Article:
Letter 46

The Chevalier Danceny to Cecilia Volanges

What then has happened to you, my adorable Cecilia! What can have caused so sudden, so cruel a change in you? What are become of your vows of eternal constancy? Even yesterday you renewed them with so much pleasure: what! can today make you forget them? In vain do I examine⁠—I can’t find any reason given by myself; and it afflicts me much to have to seek the cause in you. Ah, no! you are neither fickle or deceitful; and even in this moment of despair, no unworthy suspicion shall disgrace my heart; and yet, from what fatality are you no longer the same? No, cruel creature, you are not! The tender Cecilia, the Cecilia I adore! whose constancy is pledged to me, would not have shunned my tender looks; would not have thwarted the happy accident that placed me near her; or, if any reason that I can’t conceive, had forced her treat to me with so much rigour, she would at least have condescended to have informed me of it.

Ah! you don’t know, you never can know, what you have made me suffer at this day, what I shall suffer at this instant! Do you then think I can live without your love? Yet, when I begged but a word, a single word, to dispel my fears, instead of making a reply, you feigned a dread of being overheard; and this obstacle, which then had no existence, you gave birth to by the place yon fixed on in the circle. When forced to leave you, and I asked what hour I should see you tomorrow, you feigned not to know; and to Madame de Volanges was I obliged for telling me. Thus the moment hitherto so much panted for, of being with you tomorrow, will bring me only distress and grief; and the pleasure of seeing you, as yet the greatest my heart could experience, must now give way to the dread of being troublesome.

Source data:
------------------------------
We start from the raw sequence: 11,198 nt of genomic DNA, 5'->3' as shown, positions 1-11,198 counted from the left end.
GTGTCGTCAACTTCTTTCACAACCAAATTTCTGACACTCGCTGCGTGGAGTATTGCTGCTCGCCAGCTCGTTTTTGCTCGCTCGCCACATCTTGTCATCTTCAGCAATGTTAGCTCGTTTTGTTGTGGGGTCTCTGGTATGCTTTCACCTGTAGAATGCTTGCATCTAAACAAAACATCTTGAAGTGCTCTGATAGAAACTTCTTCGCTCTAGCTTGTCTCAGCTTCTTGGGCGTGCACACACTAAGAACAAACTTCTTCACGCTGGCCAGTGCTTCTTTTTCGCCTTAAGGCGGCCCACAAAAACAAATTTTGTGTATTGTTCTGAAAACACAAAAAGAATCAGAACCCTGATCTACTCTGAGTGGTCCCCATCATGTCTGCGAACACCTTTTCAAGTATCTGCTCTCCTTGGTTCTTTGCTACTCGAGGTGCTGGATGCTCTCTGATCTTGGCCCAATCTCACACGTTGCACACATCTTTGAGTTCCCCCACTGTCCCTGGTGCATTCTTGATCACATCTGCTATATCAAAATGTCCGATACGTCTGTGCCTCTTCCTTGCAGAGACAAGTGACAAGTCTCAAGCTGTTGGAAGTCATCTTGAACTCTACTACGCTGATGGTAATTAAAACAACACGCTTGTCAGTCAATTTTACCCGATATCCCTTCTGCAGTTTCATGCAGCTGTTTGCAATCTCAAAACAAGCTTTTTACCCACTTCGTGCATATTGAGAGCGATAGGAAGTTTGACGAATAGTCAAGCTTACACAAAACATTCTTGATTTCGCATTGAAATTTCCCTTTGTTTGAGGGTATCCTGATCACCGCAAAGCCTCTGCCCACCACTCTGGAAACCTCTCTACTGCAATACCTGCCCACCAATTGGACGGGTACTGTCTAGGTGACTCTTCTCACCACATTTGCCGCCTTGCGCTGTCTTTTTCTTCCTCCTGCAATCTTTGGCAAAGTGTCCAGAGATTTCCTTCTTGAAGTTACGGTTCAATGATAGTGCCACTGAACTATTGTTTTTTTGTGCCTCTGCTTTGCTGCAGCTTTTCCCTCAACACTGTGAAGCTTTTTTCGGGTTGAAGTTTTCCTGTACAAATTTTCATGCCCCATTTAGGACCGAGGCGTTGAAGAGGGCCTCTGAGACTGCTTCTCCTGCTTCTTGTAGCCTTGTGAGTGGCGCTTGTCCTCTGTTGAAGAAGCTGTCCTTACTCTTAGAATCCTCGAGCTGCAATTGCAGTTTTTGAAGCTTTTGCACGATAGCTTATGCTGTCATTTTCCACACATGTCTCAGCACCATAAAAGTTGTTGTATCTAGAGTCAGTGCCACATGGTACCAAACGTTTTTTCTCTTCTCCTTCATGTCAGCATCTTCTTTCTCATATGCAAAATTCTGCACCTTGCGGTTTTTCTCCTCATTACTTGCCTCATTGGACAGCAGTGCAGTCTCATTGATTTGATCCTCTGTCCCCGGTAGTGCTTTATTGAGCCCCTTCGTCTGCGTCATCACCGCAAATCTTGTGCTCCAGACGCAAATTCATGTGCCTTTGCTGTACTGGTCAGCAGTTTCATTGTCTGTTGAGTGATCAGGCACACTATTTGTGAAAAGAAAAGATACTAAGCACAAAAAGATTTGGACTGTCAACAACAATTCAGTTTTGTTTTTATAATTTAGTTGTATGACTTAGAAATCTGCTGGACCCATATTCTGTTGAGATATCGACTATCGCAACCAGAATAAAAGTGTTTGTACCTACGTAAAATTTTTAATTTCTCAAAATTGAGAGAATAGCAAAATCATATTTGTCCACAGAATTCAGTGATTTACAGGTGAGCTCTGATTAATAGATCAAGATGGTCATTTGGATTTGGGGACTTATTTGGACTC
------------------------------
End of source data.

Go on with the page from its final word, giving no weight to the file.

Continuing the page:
I already feel this: my fears prevent me from talking to you of my passion. Though I love you, that enchanting sound, which I so much delighted in repeating, when I could hear it, in my turn; that sweet word which sufficed for my felicity, no longer offers me, if you are altered, but eternal despair. I cannot however think that this talisman of love has lost all its effect, and I still strive to make use of it. Yes, my Cecilia, I love you.11 Repeat then this happy expression with me. Remember you have accustomed me to it; and now to deprive me of it, would be to condemn me to torments, which, like my love, will only end with my life.